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The state of healthcare in the United States is, in a word, unsustainable. National health expenditures reached $4.1 trillion in 2020 and are expected to reach $6.8 trillion by 2030. Almost 40% of the population is enrolled in Medicare or Medicaid, with the programs accounting for one of every three dollars spent by the federal government. As Americans get older and the share of 16- to 64-year-olds in the workforce gets smaller, the true burden of these costs will only become more apparent. 

“The tax base to cover the cost of healthcare is declining at a time when the demand is increasing,” warned Ken Albert, President and CEO of Androscoggin Home Healthcare and Hospice. “We are not prepared. We have to be innovative. We need a system redesign. Our infrastructure is not ready.”

In a featured discussion at the inaugural Home Care Innovation Forum in San Diego, California, Albert joined four industry leaders to discuss the challenges ahead and how to navigate them. The discussion included Andrew Agwunobi, President of Home Solutions at Humana; David Causby, President and CEO of Gentiva; Emma Dickison, President and CEO of Home Helpers Home Care; and Dave Totaro, Chief Government Affairs Officer at BAYADA.

Building a Movement

The dire state of healthcare may be daunting, but it comes with immense opportunities. In 1995, as Albert noted, only 18% of healthcare delivery occurred in home- and community-based settings, while 82% occurred in institutional settings. In 2020, those figures had shifted to 61% and 39%, respectively.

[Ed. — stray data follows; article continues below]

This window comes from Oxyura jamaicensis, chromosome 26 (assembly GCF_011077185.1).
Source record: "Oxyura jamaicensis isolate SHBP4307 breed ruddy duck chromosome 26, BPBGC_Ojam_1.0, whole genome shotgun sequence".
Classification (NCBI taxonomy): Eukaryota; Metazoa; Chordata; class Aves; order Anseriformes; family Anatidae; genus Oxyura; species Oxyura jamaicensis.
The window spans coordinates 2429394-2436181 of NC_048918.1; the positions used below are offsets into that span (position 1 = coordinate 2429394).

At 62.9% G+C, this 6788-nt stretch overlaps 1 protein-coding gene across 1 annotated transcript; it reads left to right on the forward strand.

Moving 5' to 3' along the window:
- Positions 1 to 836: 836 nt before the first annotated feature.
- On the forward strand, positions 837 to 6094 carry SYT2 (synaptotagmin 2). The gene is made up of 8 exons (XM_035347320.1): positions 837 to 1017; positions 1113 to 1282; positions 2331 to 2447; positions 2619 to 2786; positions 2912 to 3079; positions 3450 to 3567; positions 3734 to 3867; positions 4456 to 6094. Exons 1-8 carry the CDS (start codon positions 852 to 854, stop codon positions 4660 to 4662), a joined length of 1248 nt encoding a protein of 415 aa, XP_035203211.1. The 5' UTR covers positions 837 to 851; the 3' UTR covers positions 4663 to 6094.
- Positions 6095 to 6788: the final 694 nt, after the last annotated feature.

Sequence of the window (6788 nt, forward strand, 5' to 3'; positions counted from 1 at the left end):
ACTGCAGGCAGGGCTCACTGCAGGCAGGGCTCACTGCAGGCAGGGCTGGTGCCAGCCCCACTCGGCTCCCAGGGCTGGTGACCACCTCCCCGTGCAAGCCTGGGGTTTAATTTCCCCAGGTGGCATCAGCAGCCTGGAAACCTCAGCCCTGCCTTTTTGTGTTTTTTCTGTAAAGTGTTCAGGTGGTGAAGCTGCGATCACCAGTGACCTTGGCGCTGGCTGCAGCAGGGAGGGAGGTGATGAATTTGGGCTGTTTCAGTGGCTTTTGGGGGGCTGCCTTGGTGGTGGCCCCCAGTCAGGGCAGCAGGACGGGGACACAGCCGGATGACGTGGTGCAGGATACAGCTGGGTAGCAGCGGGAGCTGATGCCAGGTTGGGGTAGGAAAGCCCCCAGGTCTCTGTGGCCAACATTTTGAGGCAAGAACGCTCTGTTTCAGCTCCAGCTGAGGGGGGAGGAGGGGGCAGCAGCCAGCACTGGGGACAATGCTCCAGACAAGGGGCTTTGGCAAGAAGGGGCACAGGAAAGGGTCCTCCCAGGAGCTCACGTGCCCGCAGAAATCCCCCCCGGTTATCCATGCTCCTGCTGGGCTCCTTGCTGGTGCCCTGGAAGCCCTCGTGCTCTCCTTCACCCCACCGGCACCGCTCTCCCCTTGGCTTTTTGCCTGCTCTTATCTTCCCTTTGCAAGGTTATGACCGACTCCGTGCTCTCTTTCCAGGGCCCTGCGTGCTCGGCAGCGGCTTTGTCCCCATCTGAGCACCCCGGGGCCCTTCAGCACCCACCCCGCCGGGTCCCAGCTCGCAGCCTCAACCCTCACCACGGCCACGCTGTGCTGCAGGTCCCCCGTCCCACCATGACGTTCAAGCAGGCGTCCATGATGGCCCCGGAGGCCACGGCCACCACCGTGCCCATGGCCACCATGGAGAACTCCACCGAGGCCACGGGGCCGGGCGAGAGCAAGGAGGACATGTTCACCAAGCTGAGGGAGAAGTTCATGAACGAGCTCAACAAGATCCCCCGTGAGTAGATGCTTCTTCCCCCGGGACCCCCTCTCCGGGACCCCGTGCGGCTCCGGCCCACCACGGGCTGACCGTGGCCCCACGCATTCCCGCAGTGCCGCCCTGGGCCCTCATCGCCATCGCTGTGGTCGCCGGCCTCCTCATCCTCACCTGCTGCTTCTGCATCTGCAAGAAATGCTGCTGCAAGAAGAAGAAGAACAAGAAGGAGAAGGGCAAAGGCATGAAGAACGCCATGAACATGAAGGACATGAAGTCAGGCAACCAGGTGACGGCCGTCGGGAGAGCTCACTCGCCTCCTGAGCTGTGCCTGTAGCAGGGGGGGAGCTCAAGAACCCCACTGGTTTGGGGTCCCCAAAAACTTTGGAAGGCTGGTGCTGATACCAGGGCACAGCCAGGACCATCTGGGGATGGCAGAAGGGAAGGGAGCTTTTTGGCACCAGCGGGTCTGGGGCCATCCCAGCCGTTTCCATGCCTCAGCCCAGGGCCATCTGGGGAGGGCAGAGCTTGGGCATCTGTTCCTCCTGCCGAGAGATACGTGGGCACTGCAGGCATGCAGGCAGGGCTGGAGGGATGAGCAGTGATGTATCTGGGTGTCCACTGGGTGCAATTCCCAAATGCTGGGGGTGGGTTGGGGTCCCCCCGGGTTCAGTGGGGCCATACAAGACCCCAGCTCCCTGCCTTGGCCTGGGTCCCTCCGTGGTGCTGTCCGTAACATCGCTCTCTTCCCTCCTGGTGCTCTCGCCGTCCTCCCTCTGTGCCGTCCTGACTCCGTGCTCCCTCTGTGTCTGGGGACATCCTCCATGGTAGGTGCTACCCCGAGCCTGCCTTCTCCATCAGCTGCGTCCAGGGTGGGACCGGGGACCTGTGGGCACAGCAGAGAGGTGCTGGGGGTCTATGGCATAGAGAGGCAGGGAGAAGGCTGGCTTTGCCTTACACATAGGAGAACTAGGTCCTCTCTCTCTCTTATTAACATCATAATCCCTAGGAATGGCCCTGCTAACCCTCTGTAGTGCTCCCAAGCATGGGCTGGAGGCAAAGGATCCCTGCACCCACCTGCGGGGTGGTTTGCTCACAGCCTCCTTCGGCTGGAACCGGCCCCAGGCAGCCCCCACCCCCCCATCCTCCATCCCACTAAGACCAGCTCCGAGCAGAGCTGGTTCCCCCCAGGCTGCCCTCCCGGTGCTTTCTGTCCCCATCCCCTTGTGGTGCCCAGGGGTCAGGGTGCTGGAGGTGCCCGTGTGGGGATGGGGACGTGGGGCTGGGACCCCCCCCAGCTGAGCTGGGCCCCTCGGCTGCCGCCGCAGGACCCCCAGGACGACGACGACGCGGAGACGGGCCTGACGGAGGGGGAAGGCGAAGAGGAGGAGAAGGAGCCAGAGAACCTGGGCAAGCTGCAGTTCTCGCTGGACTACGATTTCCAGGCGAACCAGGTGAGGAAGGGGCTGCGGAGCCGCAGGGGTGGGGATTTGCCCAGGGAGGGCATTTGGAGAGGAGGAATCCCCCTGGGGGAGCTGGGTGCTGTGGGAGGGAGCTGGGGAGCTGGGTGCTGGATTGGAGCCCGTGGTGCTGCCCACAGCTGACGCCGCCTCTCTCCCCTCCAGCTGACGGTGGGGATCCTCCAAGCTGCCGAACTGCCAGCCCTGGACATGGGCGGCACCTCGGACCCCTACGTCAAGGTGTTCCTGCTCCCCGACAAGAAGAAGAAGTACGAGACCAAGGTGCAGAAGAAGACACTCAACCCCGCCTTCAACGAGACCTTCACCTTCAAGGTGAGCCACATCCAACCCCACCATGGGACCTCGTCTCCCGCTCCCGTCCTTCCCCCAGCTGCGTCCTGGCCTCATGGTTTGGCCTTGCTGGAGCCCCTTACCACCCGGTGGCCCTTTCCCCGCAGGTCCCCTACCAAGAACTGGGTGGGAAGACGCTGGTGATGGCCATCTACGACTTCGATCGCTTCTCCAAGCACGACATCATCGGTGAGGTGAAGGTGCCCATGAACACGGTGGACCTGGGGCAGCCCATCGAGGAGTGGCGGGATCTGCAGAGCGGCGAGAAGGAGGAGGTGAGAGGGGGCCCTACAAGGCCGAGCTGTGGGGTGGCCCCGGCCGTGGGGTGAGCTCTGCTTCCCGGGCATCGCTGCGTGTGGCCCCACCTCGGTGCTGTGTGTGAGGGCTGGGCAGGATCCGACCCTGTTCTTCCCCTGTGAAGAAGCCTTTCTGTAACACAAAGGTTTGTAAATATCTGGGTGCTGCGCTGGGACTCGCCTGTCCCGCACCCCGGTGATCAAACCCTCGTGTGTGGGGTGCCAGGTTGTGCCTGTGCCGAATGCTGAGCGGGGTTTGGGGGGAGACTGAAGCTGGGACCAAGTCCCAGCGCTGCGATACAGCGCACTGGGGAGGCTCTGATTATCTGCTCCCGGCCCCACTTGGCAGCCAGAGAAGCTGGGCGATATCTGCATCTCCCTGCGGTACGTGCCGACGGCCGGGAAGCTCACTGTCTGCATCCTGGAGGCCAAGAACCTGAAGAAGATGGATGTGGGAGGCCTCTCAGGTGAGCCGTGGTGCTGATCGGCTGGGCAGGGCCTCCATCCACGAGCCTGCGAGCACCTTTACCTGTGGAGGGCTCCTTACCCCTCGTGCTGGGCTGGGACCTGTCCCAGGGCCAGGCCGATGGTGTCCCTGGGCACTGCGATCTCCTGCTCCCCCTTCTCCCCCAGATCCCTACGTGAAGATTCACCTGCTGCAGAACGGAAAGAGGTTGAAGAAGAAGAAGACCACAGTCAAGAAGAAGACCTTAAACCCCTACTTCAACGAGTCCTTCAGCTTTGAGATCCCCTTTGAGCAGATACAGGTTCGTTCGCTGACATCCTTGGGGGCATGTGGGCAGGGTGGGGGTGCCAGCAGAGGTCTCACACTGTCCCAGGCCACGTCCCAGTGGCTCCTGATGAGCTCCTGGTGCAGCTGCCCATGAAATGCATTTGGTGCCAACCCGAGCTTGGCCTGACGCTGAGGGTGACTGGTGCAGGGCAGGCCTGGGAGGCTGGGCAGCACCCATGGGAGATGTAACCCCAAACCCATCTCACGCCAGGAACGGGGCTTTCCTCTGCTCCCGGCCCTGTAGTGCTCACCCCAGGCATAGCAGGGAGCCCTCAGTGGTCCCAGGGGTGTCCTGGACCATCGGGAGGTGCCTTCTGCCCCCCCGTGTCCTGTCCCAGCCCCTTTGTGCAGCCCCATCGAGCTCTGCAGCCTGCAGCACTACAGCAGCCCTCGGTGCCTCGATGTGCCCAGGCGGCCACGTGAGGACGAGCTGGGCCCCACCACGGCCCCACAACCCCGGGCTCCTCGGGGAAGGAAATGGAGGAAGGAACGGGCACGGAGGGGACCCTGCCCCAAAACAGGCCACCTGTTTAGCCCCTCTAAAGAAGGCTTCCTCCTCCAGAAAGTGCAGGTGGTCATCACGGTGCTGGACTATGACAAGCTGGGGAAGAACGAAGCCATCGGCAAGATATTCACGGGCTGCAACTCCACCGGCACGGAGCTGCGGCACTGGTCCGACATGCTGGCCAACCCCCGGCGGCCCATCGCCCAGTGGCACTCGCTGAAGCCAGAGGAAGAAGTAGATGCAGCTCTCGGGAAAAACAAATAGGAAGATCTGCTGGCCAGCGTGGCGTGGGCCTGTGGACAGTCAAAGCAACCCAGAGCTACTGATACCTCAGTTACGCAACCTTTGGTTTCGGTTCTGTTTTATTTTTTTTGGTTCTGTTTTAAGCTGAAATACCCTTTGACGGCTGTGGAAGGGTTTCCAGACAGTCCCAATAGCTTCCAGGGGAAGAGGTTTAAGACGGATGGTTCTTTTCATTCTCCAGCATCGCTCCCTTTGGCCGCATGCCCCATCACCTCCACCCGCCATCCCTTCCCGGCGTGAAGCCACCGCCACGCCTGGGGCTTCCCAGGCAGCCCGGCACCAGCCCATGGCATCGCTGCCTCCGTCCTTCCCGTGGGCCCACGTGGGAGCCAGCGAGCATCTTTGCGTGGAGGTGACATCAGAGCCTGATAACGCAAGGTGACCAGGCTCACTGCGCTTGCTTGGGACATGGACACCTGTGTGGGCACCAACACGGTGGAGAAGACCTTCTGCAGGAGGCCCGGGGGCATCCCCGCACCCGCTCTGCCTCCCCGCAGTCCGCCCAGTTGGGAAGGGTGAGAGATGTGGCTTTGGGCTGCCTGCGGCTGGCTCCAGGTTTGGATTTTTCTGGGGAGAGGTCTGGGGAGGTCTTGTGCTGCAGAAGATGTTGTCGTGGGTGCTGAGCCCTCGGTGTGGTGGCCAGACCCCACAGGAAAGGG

Meeting this opportunity won’t be easy for a fragmented industry bogged down by massive costs and inconsistent policy frameworks. When advertising guru Alan Kay met with BAYADA’s practice presidents to offer his own advice on their strategic challenges, he told them to build a movement. “He said, ‘You’ve gotta get more people involved in your issues,’” Totaro recalled. “'You've got silos all over the place in your industry. You gotta break those silos down, and you gotta start working together.’”

That was more than a decade ago. In the years since, BAYADA has invested considerably in building that movement with its advocacy arm, Hearts for Home Care, growing its government affairs office to about 15 professionals and its grassroots corps to hundreds of volunteer ambassadors in cities  across the country. “Their responsibility is to develop relationships at the local level, because we believe strongly that all politics is local,” Totaro explained. “The ROI for our program started at about seven-to-one. Today, it's running around 24-to-one. And it has been proven that the more feet we put on the ground, the ROI grows faster than the cost increase.”